On the face of it, Scotland’s First Minister’s reaction to “not blindly follow suit” is perhaps understandable in the aftermath of Westminster’s most dramatic tax cuts in 50 years, says Core-Asset Consulting’s CEO, Betsy Williamson.
However, does Scotland need a level playing field or does it risk failing to attract economic growth? Here’s what she thinks:
Chancellor Kwarteng’s “mini budget” views cuts as the way to kick-start a new era for the UK economy, focused on growth.
With the spotlight firmly on whether Holyrood will respond, Nicola Sturgeon has been swift to quote the Institute for Fiscal Studies and suggest the changes only benefit the rich, while describing the budget as reckless.
That said, she’s caught between a rock and a hard place. Should the Scottish Government decide not to match the new tax framework this means workers in Scotland earning more than £14,732 will start paying more than those on similar salaries in the rest of the UK from April.
This gap increases the more a person earns, with someone on £35,000 becoming almost £300 worse off, and those on £45,000 being hit to the tune of £763. At the very top end, individuals earning £200,000 next year in Scotland would pay £6,045.80 more in income tax than counterparts in the rest of the UK.
There is a lot at stake. In March 2022 the Scottish Government unveiled Scotland’s National Strategy for Economic Transformation. The strategy sets out the priorities for Scotland’s economy as well as the actions needed to maximise the opportunities of the next decade to achieve our vision of a wellbeing economy.
To quote the opening paragraph: “Scotland has extraordinary economic potential. Our natural resources, heritage, talent, creativity, academic institutions and business base, in both established, and emerging sectors, are the envy of many across the world.”
The Scottish Government’s Economic Transformation program consists of 18 projects and 77 actions which the Government claims will allow us to achieve their vision of building a stronger and more successful economy.
Despite global headwinds, and the impacts of Brexit and Covid, the strategy labels the next 10 years as the “decisive decade”.
The Strategy paper states a skilled population is fundamental to business productivity and economic prosperity. Those businesses here, in Scotland, with Government support must “provide rewarding careers and meet the demands of an ever-changing economy and society” that employers must “invest in the skilled employees they need to grow their businesses”.
Attracting businesses to invest in Scotland is therefore a key driver of our long-term economic wellbeing and prosperity.
Ultra-mobile global businesses play a key role in Scotland’s economy, giving us access to global technology, talent, markets and investment. They support the building of globally recognised “market clusters” and the development of local supply chains.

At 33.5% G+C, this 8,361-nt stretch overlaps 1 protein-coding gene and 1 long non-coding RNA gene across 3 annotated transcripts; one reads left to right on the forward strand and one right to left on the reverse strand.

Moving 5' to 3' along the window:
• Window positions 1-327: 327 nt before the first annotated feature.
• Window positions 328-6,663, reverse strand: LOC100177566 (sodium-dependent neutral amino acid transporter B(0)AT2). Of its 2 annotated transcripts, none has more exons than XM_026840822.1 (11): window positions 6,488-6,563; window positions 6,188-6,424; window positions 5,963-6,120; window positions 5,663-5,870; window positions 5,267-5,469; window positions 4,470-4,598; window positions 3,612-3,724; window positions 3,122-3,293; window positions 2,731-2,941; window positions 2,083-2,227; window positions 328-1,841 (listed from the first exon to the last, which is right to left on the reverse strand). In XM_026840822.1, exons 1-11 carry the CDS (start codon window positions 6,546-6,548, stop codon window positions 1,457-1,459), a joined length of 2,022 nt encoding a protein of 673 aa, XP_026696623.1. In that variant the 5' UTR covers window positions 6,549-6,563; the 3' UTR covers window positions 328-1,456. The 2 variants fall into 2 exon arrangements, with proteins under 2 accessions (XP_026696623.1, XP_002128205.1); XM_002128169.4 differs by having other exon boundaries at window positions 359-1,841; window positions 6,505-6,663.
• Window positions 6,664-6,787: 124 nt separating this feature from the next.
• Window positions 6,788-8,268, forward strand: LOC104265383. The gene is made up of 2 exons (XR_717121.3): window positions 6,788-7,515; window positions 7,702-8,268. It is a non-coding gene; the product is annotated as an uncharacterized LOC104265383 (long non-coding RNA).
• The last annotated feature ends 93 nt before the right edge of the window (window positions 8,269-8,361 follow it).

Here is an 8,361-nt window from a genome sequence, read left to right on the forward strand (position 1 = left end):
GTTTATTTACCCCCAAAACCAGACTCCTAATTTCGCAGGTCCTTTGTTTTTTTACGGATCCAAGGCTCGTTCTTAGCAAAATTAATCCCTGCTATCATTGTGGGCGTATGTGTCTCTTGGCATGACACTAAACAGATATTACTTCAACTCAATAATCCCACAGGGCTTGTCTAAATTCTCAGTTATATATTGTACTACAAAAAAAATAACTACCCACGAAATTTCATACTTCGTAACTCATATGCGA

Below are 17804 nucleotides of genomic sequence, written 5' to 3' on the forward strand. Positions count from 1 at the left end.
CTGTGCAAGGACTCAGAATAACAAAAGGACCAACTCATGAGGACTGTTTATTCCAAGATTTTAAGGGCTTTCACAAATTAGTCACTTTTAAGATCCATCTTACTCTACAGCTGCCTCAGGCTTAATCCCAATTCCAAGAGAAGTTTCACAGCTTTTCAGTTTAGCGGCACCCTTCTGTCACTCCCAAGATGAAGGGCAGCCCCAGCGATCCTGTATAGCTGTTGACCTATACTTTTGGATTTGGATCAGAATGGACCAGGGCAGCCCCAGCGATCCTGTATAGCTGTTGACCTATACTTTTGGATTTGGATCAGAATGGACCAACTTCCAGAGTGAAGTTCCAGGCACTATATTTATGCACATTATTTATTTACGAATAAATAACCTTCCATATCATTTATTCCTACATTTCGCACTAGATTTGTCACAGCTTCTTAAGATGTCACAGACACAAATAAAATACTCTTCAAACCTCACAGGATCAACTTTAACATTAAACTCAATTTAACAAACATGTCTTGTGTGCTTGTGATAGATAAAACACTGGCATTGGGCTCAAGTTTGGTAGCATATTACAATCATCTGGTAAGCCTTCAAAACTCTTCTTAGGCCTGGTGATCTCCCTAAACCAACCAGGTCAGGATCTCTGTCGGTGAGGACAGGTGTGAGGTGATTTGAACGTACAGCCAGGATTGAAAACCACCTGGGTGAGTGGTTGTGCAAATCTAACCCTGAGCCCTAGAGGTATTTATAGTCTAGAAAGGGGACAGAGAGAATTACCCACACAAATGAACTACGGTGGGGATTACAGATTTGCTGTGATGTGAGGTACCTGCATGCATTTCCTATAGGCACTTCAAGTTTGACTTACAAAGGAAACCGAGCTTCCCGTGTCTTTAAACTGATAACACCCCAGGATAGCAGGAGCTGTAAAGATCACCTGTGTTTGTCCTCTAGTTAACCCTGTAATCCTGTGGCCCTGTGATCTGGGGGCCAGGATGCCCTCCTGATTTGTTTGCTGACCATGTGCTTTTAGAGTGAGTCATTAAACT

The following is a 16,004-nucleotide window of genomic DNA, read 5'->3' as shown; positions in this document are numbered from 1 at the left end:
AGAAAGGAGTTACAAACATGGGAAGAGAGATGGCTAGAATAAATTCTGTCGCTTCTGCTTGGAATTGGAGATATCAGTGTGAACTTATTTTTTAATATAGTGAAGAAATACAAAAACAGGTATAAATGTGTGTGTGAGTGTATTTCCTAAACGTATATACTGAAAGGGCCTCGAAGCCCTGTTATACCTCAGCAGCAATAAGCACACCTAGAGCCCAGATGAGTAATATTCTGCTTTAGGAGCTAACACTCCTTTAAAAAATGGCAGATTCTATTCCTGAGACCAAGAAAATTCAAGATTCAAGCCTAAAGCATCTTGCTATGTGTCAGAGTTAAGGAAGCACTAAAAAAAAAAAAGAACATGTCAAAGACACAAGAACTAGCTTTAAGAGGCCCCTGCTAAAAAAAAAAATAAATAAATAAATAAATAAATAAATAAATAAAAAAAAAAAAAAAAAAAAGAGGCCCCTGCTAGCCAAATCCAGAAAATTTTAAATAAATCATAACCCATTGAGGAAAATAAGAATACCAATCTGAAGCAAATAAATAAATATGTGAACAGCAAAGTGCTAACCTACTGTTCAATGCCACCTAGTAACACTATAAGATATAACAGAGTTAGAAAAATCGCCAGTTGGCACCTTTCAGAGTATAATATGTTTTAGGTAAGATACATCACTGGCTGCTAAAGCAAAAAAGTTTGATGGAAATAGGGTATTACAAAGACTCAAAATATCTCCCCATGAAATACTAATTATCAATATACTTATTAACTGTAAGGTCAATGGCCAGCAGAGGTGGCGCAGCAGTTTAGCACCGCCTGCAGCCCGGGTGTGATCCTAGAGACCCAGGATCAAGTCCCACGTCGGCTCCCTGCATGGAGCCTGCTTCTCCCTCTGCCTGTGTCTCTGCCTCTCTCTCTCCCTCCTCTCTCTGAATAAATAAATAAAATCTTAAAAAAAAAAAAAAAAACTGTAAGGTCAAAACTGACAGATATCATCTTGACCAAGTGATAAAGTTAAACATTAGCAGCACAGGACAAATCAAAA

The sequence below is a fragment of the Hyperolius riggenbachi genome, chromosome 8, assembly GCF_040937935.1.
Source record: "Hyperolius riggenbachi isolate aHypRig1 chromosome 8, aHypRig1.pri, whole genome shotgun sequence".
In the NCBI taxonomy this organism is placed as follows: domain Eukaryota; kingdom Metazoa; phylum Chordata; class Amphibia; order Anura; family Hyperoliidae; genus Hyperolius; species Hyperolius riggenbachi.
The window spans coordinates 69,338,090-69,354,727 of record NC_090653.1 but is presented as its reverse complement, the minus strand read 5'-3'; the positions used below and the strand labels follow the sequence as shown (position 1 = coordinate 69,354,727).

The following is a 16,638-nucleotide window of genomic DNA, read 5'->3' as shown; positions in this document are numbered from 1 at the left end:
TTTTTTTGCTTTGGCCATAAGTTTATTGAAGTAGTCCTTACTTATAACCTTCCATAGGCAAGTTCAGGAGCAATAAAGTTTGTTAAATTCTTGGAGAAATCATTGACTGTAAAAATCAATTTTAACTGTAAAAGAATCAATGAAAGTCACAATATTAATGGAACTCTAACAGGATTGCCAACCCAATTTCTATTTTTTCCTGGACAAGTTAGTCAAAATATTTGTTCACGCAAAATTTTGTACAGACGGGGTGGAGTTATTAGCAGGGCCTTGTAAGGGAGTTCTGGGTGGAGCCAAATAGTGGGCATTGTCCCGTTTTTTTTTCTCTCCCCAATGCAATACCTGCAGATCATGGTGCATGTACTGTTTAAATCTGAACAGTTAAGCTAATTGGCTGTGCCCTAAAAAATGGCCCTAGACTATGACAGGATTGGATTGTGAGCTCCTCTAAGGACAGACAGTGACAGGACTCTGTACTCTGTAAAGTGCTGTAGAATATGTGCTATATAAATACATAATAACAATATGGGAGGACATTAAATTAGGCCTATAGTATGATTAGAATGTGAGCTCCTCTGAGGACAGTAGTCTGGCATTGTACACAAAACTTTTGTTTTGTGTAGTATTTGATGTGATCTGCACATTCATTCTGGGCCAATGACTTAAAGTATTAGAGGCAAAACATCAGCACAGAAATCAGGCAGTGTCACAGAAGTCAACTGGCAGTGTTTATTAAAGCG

They create high-value jobs for the economy. This means we need to focus on an evidence-led approach to identifying Scotland’s strengths, aligning these to current and projected investment flows, before setting out a series of actions to attract further investment to Scotland.
Recruitment and retention of the types of individuals required to meet the Scottish Government’s National Strategy must be key. How are we to attract global businesses and strengthen local supply chains to these businesses when taxation of business leaders acts as a clear disincentive?
To allow our country to grow and prosper we must attract and more importantly retain, the best talent nationally, and in some cases globally.
If we are to meet the Scottish Government’s National Strategy for Economic Transformation and also hit targets on net zero carbon emissions and renewable energy, Scotland needs to be recognised as a business environment able to compete on a world stage. Tax harmonisation is critical to achieving this goal.
Whether the First Minister wants to accept it or not, the only way to meet the Government’s own plans for growth and stability is to remove hurdles in attracting and retaining the entrepreneurial spirit locally while attracting global businesses.
If we cannot compete with the rest of the UK, the very people we need to lead and create the businesses the economy needs for future growth will look elsewhere and Scotland will become the equivalent of Nokia Vs Apple. Obsolete.
Holyrood may be caught at a very understandable ideological crossroads. But now is not the time for intransigence.
Betsy Williamson is the founder and Chief Executive of Core-Asset Consulting, Scotland’s leading recruiter for the financial services sector.